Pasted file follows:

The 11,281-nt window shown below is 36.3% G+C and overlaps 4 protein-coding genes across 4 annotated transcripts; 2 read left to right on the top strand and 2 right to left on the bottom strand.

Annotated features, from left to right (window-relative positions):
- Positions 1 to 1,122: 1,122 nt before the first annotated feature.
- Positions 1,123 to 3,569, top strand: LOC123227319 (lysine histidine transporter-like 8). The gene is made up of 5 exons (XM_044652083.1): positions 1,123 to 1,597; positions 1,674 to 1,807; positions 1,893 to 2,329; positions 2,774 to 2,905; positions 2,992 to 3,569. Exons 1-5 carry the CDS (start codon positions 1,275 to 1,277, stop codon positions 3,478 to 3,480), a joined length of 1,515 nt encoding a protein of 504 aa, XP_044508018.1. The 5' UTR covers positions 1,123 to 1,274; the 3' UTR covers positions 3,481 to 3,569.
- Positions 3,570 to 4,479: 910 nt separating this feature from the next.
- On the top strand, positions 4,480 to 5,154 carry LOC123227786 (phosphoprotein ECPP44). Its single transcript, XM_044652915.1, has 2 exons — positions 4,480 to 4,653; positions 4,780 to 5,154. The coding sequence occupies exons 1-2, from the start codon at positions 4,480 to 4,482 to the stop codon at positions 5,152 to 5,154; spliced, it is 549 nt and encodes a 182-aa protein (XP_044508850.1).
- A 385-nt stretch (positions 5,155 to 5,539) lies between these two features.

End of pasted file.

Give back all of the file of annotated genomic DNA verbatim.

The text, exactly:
The 11,281-nt window shown below is 36.3% G+C and overlaps 4 protein-coding genes across 4 annotated transcripts; 2 read left to right on the top strand and 2 right to left on the bottom strand.

Annotated features, from left to right (window-relative positions):
- Positions 1 to 1,122: 1,122 nt before the first annotated feature.
- Positions 1,123 to 3,569, top strand: LOC123227319 (lysine histidine transporter-like 8). The gene is made up of 5 exons (XM_044652083.1): positions 1,123 to 1,597; positions 1,674 to 1,807; positions 1,893 to 2,329; positions 2,774 to 2,905; positions 2,992 to 3,569. Exons 1-5 carry the CDS (start codon positions 1,275 to 1,277, stop codon positions 3,478 to 3,480), a joined length of 1,515 nt encoding a protein of 504 aa, XP_044508018.1. The 5' UTR covers positions 1,123 to 1,274; the 3' UTR covers positions 3,481 to 3,569.
- Positions 3,570 to 4,479: 910 nt separating this feature from the next.
- On the top strand, positions 4,480 to 5,154 carry LOC123227786 (phosphoprotein ECPP44). Its single transcript, XM_044652915.1, has 2 exons — positions 4,480 to 4,653; positions 4,780 to 5,154. The coding sequence occupies exons 1-2, from the start codon at positions 4,480 to 4,482 to the stop codon at positions 5,152 to 5,154; spliced, it is 549 nt and encodes a 182-aa protein (XP_044508850.1).
- A 385-nt stretch (positions 5,155 to 5,539) lies between these two features.